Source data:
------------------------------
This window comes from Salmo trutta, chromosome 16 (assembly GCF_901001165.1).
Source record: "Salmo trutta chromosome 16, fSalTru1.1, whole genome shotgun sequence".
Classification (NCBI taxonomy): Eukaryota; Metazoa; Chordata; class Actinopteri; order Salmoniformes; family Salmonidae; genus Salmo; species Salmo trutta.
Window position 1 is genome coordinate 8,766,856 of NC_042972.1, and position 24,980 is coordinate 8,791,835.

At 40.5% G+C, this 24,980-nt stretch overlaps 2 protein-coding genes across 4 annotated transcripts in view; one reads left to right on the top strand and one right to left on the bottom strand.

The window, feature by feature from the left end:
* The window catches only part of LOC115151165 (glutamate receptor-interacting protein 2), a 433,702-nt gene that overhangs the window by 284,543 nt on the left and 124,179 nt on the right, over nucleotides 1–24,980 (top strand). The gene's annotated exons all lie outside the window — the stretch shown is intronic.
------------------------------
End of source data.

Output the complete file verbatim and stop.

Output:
This window comes from Salmo trutta, chromosome 16 (assembly GCF_901001165.1).
Source record: "Salmo trutta chromosome 16, fSalTru1.1, whole genome shotgun sequence".
Classification (NCBI taxonomy): Eukaryota; Metazoa; Chordata; class Actinopteri; order Salmoniformes; family Salmonidae; genus Salmo; species Salmo trutta.
Window position 1 is genome coordinate 8,766,856 of NC_042972.1, and position 24,980 is coordinate 8,791,835.

At 40.5% G+C, this 24,980-nt stretch overlaps 2 protein-coding genes across 4 annotated transcripts in view; one reads left to right on the top strand and one right to left on the bottom strand.

The window, feature by feature from the left end:
* The window catches only part of LOC115151165 (glutamate receptor-interacting protein 2), a 433,702-nt gene that overhangs the window by 284,543 nt on the left and 124,179 nt on the right, over nucleotides 1–24,980 (top strand). The gene's annotated exons all lie outside the window — the stretch shown is intronic.